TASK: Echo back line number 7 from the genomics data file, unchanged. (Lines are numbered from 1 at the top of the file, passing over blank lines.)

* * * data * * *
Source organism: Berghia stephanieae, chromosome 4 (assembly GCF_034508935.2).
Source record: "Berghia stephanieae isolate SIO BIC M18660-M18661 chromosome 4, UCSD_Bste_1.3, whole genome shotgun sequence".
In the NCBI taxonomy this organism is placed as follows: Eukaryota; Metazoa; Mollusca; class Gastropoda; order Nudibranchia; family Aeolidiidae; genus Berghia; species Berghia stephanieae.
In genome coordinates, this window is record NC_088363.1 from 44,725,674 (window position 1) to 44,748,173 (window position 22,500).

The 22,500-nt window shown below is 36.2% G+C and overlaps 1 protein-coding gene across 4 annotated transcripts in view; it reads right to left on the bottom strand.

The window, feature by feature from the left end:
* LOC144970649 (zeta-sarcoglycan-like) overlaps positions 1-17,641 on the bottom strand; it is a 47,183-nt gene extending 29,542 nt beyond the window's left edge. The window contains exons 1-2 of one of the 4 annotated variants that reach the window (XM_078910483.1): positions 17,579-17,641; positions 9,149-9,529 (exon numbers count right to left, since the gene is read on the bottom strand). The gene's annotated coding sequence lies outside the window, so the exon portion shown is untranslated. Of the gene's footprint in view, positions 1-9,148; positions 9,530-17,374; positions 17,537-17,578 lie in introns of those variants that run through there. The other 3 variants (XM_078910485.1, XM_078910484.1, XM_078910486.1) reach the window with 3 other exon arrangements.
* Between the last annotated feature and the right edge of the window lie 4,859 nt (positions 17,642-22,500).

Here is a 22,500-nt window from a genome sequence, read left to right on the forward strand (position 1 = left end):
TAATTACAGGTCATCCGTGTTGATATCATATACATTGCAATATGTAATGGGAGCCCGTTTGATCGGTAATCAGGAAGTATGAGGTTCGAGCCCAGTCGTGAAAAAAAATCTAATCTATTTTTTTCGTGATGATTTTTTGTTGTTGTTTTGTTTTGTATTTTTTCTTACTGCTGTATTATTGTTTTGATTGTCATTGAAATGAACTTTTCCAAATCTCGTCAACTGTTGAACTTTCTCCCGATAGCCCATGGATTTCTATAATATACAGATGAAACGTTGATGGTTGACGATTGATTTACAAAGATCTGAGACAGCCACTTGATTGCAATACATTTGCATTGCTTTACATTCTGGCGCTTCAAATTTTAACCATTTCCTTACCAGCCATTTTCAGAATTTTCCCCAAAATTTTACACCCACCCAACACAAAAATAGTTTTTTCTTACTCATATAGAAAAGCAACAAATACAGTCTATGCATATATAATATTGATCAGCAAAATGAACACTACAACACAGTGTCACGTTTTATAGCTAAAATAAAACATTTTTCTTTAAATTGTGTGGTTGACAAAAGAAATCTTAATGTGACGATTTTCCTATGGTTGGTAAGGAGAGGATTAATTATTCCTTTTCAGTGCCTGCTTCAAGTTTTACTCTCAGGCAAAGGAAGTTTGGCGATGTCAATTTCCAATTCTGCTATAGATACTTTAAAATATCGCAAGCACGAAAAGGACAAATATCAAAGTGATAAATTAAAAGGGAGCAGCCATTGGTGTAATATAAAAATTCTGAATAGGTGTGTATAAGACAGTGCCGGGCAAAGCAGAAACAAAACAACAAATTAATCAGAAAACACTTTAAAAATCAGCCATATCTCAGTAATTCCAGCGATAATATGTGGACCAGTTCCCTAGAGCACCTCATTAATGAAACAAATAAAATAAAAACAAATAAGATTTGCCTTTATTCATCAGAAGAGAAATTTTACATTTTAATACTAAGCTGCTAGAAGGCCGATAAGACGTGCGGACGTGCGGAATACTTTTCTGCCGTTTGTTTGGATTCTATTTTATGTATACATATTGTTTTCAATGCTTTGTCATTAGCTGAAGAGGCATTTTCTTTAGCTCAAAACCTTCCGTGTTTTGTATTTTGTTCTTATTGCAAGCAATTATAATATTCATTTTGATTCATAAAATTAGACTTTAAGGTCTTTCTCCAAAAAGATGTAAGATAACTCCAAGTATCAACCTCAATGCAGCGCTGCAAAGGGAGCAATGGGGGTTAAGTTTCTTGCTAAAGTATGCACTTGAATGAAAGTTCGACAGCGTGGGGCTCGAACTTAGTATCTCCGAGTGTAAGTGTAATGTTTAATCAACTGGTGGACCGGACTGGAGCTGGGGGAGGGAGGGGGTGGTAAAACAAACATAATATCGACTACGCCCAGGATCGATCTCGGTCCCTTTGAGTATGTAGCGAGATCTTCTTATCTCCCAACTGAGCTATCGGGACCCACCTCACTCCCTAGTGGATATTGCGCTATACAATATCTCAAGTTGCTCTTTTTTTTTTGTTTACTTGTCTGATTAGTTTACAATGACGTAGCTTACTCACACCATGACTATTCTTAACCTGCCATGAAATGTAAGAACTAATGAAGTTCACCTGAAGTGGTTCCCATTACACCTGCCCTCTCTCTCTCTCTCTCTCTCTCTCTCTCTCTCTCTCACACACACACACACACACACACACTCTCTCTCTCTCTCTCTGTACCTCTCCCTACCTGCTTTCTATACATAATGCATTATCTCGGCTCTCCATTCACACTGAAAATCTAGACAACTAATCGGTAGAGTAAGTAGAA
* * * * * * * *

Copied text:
* LOC144970649 (zeta-sarcoglycan-like) overlaps positions 1-17,641 on the bottom strand; it is a 47,183-nt gene extending 29,542 nt beyond the window's left edge. The window contains exons 1-2 of one of the 4 annotated variants that reach the window (XM_078910483.1): positions 17,579-17,641; positions 9,149-9,529 (exon numbers count right to left, since the gene is read on the bottom strand). The gene's annotated coding sequence lies outside the window, so the exon portion shown is untranslated. Of the gene's footprint in view, positions 1-9,148; positions 9,530-17,374; positions 17,537-17,578 lie in introns of those variants that run through there. The other 3 variants (XM_078910485.1, XM_078910484.1, XM_078910486.1) reach the window with 3 other exon arrangements.